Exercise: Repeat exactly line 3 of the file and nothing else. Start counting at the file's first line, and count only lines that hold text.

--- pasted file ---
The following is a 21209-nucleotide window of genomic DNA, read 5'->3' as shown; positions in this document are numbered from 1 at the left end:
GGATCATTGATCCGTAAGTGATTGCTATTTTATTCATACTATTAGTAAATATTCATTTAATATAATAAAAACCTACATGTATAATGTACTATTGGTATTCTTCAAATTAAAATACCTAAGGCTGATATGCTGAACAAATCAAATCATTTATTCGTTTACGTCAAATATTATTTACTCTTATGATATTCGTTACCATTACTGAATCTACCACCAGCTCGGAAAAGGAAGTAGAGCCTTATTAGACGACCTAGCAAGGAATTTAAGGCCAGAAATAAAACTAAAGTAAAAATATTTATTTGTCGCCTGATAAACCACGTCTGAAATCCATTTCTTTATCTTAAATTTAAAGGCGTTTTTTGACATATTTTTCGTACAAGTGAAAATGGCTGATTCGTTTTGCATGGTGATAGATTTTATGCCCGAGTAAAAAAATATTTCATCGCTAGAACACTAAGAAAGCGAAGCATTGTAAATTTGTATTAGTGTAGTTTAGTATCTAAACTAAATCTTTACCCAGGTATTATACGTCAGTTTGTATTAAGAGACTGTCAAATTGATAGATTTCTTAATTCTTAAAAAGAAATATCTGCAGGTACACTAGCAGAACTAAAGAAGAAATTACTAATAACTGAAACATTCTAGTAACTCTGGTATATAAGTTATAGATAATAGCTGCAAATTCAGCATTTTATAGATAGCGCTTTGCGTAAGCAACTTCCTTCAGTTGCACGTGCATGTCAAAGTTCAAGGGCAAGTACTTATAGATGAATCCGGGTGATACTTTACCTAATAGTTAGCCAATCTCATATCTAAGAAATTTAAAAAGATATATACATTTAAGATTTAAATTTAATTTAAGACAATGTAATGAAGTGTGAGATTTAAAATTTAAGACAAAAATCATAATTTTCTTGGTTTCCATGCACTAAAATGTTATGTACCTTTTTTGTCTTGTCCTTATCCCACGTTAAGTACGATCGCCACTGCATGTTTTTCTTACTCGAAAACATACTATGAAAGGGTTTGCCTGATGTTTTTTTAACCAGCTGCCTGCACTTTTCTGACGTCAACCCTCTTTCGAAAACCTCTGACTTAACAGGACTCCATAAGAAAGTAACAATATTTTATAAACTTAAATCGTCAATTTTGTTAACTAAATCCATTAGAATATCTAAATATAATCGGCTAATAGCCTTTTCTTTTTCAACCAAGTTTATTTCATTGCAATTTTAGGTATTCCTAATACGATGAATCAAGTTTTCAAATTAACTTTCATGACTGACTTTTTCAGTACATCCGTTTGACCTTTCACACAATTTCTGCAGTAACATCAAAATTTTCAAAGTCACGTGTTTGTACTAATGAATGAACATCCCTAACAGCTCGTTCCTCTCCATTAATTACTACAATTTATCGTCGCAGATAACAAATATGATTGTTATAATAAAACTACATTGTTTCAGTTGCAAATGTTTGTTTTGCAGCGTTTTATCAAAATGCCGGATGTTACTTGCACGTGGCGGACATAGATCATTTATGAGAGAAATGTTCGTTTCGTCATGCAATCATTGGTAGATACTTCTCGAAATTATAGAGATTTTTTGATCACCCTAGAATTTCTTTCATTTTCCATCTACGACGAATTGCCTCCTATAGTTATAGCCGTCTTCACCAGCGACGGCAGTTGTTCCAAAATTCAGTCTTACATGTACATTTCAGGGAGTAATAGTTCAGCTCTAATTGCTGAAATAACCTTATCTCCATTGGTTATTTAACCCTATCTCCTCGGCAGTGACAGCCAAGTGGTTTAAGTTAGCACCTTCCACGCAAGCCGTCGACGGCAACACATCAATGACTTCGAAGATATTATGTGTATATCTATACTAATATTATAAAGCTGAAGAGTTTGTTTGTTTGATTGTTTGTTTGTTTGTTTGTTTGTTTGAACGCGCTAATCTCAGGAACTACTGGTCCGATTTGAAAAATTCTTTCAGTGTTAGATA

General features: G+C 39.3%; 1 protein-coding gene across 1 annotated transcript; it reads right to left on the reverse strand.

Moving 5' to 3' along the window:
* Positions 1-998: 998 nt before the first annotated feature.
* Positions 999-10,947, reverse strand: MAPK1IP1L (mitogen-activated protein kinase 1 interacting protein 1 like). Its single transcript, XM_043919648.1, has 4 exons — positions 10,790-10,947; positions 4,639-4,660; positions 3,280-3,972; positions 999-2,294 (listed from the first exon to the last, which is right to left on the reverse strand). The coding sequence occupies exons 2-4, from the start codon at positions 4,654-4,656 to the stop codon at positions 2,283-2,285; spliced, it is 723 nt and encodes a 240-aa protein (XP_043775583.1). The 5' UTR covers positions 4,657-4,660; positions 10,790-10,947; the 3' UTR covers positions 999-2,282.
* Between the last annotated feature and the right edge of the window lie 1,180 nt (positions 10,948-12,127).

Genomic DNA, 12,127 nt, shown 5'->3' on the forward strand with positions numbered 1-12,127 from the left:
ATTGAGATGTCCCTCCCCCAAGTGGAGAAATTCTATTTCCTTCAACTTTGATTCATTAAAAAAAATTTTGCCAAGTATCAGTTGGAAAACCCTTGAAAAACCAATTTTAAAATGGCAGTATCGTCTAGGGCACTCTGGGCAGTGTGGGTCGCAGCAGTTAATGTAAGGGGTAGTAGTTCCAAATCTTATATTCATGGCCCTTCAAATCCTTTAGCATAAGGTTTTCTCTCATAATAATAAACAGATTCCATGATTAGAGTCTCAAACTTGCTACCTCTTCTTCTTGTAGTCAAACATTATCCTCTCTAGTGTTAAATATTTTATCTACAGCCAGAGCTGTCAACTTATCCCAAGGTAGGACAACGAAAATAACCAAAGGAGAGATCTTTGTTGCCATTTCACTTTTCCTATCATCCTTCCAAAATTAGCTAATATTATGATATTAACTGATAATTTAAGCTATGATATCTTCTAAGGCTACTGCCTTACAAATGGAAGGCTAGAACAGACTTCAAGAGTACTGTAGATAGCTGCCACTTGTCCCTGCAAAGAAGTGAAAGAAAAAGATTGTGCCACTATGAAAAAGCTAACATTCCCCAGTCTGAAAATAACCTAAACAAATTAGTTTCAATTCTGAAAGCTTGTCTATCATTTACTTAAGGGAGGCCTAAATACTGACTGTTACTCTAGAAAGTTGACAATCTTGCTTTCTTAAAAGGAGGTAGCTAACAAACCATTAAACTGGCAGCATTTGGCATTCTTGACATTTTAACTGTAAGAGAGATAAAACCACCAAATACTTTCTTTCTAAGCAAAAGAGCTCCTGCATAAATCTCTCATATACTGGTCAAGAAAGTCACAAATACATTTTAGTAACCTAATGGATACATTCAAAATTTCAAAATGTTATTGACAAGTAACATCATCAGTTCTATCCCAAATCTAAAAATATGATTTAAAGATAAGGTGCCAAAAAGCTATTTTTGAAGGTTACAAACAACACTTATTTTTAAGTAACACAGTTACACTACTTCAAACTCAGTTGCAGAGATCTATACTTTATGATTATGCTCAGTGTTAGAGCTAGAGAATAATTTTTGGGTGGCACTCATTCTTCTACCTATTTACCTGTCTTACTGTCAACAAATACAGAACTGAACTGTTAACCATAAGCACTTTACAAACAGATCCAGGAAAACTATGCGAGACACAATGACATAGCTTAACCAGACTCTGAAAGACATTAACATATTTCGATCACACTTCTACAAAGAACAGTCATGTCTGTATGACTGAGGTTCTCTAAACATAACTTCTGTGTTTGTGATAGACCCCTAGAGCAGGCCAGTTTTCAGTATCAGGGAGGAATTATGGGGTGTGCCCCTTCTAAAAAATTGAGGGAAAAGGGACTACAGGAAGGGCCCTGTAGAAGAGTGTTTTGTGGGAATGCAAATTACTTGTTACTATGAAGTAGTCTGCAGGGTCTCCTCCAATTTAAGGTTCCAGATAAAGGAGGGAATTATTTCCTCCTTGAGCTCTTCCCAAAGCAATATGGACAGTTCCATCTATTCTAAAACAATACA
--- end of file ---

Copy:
General features: G+C 39.3%; 1 protein-coding gene across 1 annotated transcript; it reads right to left on the reverse strand.